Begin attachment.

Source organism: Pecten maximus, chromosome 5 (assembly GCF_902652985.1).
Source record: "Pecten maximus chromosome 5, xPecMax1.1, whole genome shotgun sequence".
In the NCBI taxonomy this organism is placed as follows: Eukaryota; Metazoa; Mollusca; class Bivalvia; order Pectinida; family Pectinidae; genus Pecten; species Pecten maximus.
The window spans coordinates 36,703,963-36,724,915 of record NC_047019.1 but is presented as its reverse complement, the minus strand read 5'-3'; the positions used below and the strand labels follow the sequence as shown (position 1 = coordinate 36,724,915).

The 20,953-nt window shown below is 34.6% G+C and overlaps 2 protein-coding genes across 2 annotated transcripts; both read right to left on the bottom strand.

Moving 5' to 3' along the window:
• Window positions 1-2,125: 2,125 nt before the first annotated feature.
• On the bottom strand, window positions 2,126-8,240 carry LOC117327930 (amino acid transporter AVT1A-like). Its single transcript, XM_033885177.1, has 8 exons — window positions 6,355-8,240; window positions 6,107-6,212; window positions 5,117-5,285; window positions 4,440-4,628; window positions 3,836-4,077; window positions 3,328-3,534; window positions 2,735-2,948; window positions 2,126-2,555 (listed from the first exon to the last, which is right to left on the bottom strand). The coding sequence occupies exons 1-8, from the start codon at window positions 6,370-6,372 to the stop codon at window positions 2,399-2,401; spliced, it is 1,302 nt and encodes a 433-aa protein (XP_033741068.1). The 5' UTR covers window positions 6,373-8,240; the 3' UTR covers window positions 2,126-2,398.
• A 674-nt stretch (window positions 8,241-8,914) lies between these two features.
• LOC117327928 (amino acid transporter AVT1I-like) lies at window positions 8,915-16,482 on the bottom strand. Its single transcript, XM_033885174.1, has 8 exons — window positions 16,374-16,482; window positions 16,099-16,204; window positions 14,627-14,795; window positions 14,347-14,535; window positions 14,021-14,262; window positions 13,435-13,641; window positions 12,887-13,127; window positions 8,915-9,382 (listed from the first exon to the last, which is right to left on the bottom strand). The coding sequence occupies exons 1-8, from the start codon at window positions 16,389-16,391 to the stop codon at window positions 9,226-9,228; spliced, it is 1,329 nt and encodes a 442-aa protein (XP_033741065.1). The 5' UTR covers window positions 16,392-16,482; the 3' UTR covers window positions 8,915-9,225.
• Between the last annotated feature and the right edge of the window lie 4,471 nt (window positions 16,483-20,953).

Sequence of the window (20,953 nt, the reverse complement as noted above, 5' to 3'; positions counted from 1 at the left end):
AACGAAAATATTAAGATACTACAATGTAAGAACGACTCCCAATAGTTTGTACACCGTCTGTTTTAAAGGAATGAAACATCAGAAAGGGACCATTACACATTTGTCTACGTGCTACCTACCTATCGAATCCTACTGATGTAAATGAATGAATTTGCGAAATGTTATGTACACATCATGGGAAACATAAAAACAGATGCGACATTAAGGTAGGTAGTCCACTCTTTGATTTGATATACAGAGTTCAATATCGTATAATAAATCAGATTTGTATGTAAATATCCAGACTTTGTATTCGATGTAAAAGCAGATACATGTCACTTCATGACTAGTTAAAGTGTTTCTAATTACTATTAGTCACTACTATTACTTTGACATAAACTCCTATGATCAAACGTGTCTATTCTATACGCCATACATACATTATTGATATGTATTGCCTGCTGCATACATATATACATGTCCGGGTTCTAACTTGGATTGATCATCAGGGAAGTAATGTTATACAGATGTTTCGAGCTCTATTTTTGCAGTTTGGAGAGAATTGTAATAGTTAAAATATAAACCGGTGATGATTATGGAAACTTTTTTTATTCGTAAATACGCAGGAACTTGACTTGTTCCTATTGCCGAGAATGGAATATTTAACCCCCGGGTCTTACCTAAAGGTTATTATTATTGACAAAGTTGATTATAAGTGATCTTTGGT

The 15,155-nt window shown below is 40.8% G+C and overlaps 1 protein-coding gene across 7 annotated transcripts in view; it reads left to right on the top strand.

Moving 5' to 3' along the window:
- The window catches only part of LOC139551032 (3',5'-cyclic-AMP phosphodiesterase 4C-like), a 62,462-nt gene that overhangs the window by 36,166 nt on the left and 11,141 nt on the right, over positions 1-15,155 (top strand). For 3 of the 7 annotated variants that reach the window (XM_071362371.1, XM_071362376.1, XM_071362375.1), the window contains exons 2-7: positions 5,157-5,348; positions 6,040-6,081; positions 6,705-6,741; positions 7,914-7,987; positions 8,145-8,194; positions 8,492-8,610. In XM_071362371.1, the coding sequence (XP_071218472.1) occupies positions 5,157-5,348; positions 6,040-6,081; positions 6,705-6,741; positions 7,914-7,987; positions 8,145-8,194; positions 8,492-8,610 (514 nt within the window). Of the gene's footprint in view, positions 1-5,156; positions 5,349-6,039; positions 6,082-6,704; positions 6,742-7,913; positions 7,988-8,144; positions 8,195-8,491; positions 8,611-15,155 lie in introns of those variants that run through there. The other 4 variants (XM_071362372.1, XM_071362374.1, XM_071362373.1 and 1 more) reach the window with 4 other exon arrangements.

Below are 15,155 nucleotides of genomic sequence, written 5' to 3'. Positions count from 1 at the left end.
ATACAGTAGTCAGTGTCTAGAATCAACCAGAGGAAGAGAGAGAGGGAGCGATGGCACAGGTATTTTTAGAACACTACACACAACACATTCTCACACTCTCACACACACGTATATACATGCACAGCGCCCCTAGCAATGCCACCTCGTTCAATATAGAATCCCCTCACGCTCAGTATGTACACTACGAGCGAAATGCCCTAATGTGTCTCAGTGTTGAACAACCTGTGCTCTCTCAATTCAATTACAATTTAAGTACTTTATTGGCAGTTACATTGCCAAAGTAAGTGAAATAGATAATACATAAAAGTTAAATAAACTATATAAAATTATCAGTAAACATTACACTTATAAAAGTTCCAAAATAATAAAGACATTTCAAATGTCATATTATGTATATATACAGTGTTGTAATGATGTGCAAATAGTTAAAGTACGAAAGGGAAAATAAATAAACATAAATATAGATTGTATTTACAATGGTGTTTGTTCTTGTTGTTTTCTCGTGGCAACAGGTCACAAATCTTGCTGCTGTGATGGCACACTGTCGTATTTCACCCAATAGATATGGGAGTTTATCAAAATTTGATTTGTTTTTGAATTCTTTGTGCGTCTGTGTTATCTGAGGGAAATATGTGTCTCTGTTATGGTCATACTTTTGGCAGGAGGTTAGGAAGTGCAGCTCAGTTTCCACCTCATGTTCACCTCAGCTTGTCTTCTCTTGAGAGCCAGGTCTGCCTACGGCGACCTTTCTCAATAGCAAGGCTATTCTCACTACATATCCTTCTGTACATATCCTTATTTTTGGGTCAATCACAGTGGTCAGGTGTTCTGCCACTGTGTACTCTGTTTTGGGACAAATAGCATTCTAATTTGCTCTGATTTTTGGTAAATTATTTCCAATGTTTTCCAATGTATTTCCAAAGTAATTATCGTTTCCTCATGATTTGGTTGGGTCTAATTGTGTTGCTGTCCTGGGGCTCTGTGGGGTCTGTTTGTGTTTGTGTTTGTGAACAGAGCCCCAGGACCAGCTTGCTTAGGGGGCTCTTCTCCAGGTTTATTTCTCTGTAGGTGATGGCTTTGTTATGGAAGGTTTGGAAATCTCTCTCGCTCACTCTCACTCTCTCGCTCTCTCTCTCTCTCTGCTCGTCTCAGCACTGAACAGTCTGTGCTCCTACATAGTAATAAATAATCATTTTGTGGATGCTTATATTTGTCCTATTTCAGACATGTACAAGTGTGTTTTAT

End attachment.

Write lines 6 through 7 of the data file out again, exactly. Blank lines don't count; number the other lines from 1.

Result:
Moving 5' to 3' along the window:
• Window positions 1-2,125: 2,125 nt before the first annotated feature.